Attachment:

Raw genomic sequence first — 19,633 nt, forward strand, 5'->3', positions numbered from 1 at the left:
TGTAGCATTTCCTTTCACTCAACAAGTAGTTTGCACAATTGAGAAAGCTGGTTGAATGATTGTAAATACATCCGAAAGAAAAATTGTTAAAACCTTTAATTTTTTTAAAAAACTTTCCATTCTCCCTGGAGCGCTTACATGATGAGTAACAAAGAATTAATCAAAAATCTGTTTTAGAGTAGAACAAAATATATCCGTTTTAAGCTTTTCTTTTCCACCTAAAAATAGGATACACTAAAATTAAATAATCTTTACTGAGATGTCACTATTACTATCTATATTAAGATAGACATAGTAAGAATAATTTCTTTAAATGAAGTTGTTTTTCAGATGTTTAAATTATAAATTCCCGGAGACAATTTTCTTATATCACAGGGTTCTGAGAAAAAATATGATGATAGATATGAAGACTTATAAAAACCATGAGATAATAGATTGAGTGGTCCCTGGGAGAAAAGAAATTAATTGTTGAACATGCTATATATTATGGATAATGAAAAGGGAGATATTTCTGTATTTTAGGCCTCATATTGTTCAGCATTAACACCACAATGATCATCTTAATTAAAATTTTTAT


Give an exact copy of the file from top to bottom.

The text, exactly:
Raw genomic sequence first — 19,633 nt, forward strand, 5'->3', positions numbered from 1 at the left:
TGTAGCATTTCCTTTCACTCAACAAGTAGTTTGCACAATTGAGAAAGCTGGTTGAATGATTGTAAATACATCCGAAAGAAAAATTGTTAAAACCTTTAATTTTTTTAAAAAACTTTCCATTCTCCCTGGAGCGCTTACATGATGAGTAACAAAGAATTAATCAAAAATCTGTTTTAGAGTAGAACAAAATATATCCGTTTTAAGCTTTTCTTTTCCACCTAAAAATAGGATACACTAAAATTAAATAATCTTTACTGAGATGTCACTATTACTATCTATATTAAGATAGACATAGTAAGAATAATTTCTTTAAATGAAGTTGTTTTTCAGATGTTTAAATTATAAATTCCCGGAGACAATTTTCTTATATCACAGGGTTCTGAGAAAAAATATGATGATAGATATGAAGACTTATAAAAACCATGAGATAATAGATTGAGTGGTCCCTGGGAGAAAAGAAATTAATTGTTGAACATGCTATATATTATGGATAATGAAAAGGGAGATATTTCTGTATTTTAGGCCTCATATTGTTCAGCATTAACACCACAATGATCATCTTAATTAAAATTTTTAT